One thing Kelly can say about BeeSafe's top-secret, proprietary products is that they incorporate soil-improving microbes. "All of our products are biologically enhanced," Kelly explains. "They are laboratory-created compost teas. They are pretty complex and very different than what the typical contractor will find at his regular landscape supplier."
NOFA says compost is an integral element of an organic-based, "nurture it" approach. Compost increases microbial activity, supplies nutrients, improves soil structure, reduces run-off and compaction, increases water and nutrient retention, increases root growth, helps prevent and suppress plant diseases, detoxifies certain pesticides, and inactivates or kills potential human pathogens.
Philip Germann, co-owner of Green Lawn Specialists in Lewis Center, OH, says his company has had great success in selling compost topdressing as an add-on fall service, typically with aeration and seeding. "Ohio State University has discovered that there are no shortcuts if you want to improve the organic matter in your soil; you must add bulk material," Germann says. "We use a 1/4-inch layer, which works out to about 1 cubic yard per thousand square feet."
Contractor Zack Kline is the owner of A.I.R., an eco-friendly land management company that stands for atmosphere-improvement-renewal. The company is based in Rockville, MD, in Montgomery County. "We've been growing via word of mouth and people searching for natural, organic lawn care online," Kline relates. "We've also received a lot of attention because of our support for Bill 52-14 in Montgomery County." Bill 52-14 moves to ban the use of pesticides on both county-owned and private lawns over the next two years.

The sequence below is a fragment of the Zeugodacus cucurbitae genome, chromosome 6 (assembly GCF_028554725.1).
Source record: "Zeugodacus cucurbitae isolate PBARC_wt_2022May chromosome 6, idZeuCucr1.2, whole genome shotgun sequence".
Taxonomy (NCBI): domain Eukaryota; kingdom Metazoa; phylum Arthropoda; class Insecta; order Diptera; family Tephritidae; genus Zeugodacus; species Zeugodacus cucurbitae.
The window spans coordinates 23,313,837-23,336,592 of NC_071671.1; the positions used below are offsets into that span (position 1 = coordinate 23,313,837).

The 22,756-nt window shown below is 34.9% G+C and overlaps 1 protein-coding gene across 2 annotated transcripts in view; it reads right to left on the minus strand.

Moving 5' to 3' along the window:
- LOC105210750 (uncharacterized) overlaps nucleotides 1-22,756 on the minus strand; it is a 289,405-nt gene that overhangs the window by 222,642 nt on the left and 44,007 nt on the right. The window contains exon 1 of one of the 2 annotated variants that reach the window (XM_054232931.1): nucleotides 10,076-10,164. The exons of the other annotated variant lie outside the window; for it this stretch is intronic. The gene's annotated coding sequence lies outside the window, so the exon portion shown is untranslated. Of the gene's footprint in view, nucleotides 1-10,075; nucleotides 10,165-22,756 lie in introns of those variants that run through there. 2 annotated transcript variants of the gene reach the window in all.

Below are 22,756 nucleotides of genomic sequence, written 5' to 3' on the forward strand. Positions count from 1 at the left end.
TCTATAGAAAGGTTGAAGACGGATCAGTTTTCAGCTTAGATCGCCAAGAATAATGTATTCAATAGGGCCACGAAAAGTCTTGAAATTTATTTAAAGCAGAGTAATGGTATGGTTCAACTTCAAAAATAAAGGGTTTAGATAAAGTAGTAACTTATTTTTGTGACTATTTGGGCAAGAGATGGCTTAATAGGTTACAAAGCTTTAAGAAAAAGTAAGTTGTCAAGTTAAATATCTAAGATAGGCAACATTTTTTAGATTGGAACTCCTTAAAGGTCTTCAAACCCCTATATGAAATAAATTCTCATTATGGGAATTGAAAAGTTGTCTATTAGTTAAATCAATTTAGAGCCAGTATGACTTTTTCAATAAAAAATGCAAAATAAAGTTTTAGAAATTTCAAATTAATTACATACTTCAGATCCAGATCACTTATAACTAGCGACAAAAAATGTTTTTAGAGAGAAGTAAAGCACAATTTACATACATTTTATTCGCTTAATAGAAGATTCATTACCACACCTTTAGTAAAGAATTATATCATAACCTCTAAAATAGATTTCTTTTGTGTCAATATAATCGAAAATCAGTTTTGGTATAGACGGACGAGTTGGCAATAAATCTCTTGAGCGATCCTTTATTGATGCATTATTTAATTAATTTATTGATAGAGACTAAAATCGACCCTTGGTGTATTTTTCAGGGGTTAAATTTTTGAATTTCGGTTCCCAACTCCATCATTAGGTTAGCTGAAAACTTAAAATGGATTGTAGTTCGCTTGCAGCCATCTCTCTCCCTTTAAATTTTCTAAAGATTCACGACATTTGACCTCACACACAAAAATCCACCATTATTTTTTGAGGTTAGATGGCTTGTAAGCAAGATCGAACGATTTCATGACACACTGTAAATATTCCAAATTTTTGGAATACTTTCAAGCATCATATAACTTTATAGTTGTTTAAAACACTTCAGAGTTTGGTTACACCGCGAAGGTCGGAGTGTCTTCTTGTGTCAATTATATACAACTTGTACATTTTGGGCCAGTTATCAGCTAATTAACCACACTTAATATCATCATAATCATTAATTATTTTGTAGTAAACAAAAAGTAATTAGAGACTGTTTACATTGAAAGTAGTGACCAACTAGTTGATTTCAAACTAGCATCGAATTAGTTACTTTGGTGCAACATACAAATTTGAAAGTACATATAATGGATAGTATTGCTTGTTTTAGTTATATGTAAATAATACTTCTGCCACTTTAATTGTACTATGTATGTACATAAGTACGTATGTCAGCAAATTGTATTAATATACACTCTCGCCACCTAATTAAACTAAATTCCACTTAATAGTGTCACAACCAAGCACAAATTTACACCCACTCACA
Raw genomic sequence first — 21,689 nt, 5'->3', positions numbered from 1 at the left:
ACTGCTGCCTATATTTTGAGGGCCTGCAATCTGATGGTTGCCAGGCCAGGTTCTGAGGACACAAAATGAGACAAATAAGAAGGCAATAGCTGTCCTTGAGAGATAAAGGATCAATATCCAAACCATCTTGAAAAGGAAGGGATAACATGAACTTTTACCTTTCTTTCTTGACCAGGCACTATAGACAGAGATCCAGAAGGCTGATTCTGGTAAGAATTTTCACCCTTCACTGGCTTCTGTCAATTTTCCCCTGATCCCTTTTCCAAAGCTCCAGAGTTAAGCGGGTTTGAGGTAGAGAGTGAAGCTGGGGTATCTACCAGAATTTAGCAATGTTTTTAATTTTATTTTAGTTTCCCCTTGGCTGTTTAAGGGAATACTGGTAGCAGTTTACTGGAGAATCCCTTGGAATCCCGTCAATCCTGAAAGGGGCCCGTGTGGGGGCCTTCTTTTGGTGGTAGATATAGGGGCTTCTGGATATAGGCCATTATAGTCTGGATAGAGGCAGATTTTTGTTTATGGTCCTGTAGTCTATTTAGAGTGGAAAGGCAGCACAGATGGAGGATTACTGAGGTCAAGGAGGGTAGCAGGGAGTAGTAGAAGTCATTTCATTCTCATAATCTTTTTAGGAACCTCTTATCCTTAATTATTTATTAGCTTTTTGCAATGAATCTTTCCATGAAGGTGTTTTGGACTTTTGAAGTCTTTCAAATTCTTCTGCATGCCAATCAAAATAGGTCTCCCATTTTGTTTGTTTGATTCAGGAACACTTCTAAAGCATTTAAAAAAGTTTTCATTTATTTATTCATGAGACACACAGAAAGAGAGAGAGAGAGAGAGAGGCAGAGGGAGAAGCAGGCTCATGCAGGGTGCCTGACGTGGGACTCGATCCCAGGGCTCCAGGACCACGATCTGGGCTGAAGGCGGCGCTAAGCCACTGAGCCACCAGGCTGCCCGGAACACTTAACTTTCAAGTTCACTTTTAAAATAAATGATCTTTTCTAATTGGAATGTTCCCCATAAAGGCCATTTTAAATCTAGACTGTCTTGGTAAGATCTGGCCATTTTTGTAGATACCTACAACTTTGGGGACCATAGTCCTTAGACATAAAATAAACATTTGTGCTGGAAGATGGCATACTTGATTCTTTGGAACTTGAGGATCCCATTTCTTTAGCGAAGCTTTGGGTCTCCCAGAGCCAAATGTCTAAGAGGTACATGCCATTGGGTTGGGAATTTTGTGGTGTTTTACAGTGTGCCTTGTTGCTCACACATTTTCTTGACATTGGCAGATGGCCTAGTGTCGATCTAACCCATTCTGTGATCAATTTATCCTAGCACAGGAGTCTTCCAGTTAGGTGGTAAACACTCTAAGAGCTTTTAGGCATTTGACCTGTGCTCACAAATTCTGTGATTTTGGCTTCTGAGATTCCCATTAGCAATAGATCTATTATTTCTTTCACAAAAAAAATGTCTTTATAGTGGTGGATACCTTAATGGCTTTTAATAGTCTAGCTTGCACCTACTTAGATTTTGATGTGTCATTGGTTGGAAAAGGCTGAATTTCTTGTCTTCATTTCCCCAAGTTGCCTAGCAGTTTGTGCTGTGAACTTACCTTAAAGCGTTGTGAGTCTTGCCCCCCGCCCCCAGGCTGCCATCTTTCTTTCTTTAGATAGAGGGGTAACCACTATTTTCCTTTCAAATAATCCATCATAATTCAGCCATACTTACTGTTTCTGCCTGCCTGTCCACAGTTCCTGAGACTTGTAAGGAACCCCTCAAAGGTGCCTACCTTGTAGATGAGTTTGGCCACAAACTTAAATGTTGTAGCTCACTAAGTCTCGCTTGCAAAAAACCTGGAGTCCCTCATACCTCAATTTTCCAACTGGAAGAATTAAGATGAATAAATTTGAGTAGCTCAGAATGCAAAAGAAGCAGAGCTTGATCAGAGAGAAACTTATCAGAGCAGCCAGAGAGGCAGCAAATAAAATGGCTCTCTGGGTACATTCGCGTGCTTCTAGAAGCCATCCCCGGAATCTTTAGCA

Kline is an accredited land care expert through NOFA's Organic Land Care Accreditation Program. He says it's important to make a distinction between organic-based and natural/organic, which is what his company offers. "Organic-based/bridge fertilizer products contain chemical sources of nitrogen and phosphorus combined with reconstituted sewer sludge (biosolids)," Kline explains. "Chicken manure is an organic product that, without added beneficial microbes and nutrients, will simply not work very well."
Kline uses the following products:
- Fertility – Espoma, ICT Organics, San Jacinto Environmental Supplies
- Herbicides – Avenger, Halo
- Fungicides – Actinovate, ZeroTol
"Biochar, compost, compost tea and gypsum are other essential parts of our overall natural/organic program," Kline adds. "Also, although it is not a product, mowing at the right height and frequency is a key component. We mow higher and not as frequently to encourage deeper root growth and ultimately fewer weeds, pests and insects."
Kline points out that when first transitioning a lawn to an organic/natural program, he does utilize a very small amount of organic pesticides. "But over time, you don't need them anymore because of the strong health of the soil," he adds.